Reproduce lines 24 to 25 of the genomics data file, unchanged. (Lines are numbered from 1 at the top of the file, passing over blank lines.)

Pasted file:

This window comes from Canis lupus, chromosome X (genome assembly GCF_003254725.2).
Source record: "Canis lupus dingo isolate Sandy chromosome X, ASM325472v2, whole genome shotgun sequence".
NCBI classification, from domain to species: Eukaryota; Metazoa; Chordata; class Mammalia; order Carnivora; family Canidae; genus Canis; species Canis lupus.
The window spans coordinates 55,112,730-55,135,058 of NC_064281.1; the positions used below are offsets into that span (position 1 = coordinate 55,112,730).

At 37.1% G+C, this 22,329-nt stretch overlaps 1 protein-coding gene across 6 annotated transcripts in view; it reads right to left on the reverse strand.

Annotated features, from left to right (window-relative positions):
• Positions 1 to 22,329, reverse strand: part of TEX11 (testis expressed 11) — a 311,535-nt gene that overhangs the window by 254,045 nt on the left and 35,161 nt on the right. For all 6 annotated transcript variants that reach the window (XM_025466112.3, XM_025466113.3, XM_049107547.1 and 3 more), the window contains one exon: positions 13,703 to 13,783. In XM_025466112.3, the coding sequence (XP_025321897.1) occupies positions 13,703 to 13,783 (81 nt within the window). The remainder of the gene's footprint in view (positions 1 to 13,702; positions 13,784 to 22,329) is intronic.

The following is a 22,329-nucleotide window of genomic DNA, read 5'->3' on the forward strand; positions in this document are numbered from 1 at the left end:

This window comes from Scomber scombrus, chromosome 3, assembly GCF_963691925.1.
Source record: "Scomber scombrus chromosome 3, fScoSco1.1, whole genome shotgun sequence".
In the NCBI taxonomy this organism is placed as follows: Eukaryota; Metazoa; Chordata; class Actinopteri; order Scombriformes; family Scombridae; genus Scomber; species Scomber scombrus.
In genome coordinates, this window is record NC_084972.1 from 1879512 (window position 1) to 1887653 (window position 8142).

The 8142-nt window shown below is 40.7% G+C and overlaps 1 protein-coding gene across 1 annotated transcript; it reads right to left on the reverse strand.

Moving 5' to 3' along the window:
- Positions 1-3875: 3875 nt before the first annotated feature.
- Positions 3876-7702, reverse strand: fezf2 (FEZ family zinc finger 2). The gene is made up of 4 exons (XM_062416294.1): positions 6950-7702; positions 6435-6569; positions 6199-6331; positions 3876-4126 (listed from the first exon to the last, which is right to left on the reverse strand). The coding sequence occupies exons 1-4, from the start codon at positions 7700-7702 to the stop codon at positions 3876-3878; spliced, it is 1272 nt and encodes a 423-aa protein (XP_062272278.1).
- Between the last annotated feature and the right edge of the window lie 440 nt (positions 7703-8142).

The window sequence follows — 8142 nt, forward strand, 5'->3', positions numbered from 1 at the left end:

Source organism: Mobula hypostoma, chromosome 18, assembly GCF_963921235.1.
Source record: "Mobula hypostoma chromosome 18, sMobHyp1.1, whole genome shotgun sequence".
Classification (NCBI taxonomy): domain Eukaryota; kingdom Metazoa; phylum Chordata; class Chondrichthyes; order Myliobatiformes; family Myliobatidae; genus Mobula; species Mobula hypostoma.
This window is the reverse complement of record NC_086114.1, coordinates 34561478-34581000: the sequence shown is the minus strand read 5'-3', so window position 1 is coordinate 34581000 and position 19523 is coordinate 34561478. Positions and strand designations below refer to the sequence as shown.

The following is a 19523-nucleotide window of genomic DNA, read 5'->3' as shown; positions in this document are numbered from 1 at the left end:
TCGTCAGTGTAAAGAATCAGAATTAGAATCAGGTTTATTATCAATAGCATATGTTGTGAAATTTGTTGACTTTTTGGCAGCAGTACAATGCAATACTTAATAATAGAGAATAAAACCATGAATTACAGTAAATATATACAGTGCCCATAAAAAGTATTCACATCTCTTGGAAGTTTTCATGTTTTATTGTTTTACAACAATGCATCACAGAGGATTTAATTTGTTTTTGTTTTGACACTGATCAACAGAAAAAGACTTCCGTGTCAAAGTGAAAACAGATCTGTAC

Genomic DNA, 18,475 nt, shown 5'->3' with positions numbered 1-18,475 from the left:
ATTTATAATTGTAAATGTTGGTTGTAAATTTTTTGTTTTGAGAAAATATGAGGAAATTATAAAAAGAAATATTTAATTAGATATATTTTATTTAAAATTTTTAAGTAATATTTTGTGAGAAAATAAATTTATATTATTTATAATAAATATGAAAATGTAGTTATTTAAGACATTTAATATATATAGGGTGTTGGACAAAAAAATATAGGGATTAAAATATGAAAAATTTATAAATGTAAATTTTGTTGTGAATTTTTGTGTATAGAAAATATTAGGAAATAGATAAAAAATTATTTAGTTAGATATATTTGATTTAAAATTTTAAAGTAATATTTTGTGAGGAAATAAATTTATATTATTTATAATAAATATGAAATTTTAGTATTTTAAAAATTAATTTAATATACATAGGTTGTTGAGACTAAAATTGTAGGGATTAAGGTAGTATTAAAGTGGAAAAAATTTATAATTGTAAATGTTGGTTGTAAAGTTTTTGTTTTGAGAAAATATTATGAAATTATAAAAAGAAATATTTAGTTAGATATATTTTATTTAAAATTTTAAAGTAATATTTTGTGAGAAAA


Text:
TCGTCAGTGTAAAGAATCAGAATTAGAATCAGGTTTATTATCAATAGCATATGTTGTGAAATTTGTTGACTTTTTGGCAGCAGTACAATGCAATACTTAATAATAGAGAATAAAACCATGAATTACAGTAAATATATACAGTGCCCATAAAAAGTATTCACATCTCTTGGAAGTTTTCATGTTTTATTGTTTTACAACAATGCATCACAGAGGATTTAATTTGTTTTTGTTTTGACACTGATCAACAGAAAAAGACTTCCGTGTCAAAGTGAAAACAGATCTGTAC

Genomic DNA, 18,475 nt, shown 5'->3' with positions numbered 1-18,475 from the left: